In conjunction with the filing of a Chapter 11 proceeding in Texas in respect of a group of companies, which included a Bermuda company, Energy XXI Ltd, a petition was filed in Bermuda seeking the winding up of the company and the immediate appointment of a provisional liquidator. The purpose of the Bermuda filing was to obtain the statutory stay of proceedings in Bermuda which automatically arises upon the appointment of a provisional liquidator by the Court. The provisional liquidator’s powers under the order were limited; essentially he had an oversight role while the restructuring plan in the US Bankruptcy Court (the “USBC”) was proposed and confirmed. Prior to the confirmation of the US plan of reorganization, the provisional liquidator made an application seeking a conditional order granting recognition to the US plan once it was confirmed by the USBC. The Equity Committee, which had been appointed by the USBC, objected to the making of the order on a number of grounds, including that the Bermuda Court had no jurisdiction to grant the relief sought, and that the appointment of provisional liquidator for the purpose of restructuring did not fall within the provisions of the Act. As part of its submission it argued that the extension of the common law in such circumstances as set out in Cambridge Gas (Cambridge Gas Transport Corp -v- Official Committee of Unsecured Creditors of Navigator Holdings Plc  1 A.C. 508) had been overturned by subsequent decisions of the English Supreme Court (Singularis Holdings Limited -v- PricewaterhouseCoopers  UKPC 35 and Rubin -v- Eurofinance  UKSC 46).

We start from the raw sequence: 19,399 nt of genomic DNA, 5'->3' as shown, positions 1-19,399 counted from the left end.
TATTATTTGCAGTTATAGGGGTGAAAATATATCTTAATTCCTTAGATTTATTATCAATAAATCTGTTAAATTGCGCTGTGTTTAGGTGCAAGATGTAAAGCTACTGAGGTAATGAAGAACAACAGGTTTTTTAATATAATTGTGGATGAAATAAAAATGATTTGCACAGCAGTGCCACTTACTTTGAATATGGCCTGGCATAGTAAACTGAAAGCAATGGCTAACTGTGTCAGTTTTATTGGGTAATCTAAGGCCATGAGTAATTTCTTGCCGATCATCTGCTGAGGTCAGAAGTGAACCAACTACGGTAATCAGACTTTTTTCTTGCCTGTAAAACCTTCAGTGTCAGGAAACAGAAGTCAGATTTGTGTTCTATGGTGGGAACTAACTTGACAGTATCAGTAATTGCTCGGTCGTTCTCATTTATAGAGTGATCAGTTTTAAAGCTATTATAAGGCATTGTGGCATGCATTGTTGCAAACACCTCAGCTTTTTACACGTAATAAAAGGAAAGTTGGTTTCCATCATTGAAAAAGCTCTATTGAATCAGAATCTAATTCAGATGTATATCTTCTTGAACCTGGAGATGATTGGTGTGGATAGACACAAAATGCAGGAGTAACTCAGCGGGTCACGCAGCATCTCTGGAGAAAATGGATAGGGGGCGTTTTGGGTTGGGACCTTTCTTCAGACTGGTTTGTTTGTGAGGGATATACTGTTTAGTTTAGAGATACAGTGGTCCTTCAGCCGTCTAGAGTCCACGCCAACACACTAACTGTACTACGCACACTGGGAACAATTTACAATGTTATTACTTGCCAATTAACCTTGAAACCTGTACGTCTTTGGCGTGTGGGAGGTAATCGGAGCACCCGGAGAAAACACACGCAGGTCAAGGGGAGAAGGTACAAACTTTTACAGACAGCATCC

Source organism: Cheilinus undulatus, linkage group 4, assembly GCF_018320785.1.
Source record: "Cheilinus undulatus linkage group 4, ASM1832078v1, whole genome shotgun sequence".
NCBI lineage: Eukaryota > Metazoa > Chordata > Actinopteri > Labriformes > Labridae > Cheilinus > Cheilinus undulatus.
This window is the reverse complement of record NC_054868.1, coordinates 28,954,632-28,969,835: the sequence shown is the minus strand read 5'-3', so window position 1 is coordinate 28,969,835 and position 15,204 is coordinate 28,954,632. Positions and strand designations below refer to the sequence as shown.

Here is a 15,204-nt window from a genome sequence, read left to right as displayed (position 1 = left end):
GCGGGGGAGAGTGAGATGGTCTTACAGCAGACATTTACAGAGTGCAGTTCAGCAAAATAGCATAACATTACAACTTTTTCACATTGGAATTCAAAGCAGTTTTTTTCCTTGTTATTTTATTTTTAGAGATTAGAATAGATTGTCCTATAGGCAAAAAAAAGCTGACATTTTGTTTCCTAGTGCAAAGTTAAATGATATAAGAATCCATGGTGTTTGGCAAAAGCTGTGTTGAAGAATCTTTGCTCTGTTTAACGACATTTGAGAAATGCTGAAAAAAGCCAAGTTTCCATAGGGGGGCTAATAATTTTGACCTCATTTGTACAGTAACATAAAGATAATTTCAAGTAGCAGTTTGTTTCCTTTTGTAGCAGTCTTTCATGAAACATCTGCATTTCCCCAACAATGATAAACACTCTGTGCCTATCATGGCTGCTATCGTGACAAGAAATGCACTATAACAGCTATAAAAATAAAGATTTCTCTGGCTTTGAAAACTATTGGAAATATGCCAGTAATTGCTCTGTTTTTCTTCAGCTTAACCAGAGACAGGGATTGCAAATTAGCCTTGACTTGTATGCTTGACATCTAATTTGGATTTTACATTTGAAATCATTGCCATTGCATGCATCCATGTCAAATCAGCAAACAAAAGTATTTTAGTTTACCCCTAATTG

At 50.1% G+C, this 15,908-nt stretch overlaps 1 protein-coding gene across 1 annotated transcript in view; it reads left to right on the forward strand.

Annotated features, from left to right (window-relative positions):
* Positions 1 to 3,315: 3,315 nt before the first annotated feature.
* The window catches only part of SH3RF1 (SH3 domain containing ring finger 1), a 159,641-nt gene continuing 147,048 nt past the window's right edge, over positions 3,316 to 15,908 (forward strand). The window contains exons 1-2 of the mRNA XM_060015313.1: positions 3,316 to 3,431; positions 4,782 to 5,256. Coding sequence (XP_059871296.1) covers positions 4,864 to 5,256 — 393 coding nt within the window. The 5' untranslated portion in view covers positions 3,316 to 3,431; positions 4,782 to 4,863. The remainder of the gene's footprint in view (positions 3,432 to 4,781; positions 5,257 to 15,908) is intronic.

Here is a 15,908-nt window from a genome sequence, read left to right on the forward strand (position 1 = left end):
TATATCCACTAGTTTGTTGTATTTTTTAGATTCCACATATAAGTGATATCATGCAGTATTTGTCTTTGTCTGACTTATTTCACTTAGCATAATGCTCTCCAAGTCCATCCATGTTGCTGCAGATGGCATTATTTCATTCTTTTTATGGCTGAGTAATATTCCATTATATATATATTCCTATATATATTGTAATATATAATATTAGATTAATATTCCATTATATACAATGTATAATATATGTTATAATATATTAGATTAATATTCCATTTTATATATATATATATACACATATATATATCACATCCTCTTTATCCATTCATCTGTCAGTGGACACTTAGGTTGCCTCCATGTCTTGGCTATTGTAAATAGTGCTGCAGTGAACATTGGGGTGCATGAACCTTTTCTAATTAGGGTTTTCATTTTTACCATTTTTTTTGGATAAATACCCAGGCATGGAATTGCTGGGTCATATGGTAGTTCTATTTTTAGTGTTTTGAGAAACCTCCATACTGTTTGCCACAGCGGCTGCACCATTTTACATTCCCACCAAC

The Bermuda Court dismissed these arguments. In his ruling, the Chief Justice provided clear guidance on the ability to obtain recognition of Chapter 11 proceedings in the Bermuda Courts. The upshot of Energy XXI was that the Bermuda Court has the power to recognise and enforce (by way of a stay of proceedings or otherwise in accordance with local law) a foreign restructuring which has the effect of extinguishing claims against an insolvent Bermudian company. However, it may only properly do so as against parties who have submitted to the personal jurisdiction of the foreign court; and/or with respect to property of the company which (by reason of its situs) is subject to the in rem jurisdiction of the foreign court. The Chief Justice further ruled that it was a perfectly proper use of the winding up provisions of the Companies Act, 1981 to file a petition to wind up a company for the purpose of restructuring and specifically, to assist with a foreign restructuring.
To continue reading full articles in PDF format:
In the Matter of Energy XXI Ltd  SC (Bda) 79 Com (15 August 2016)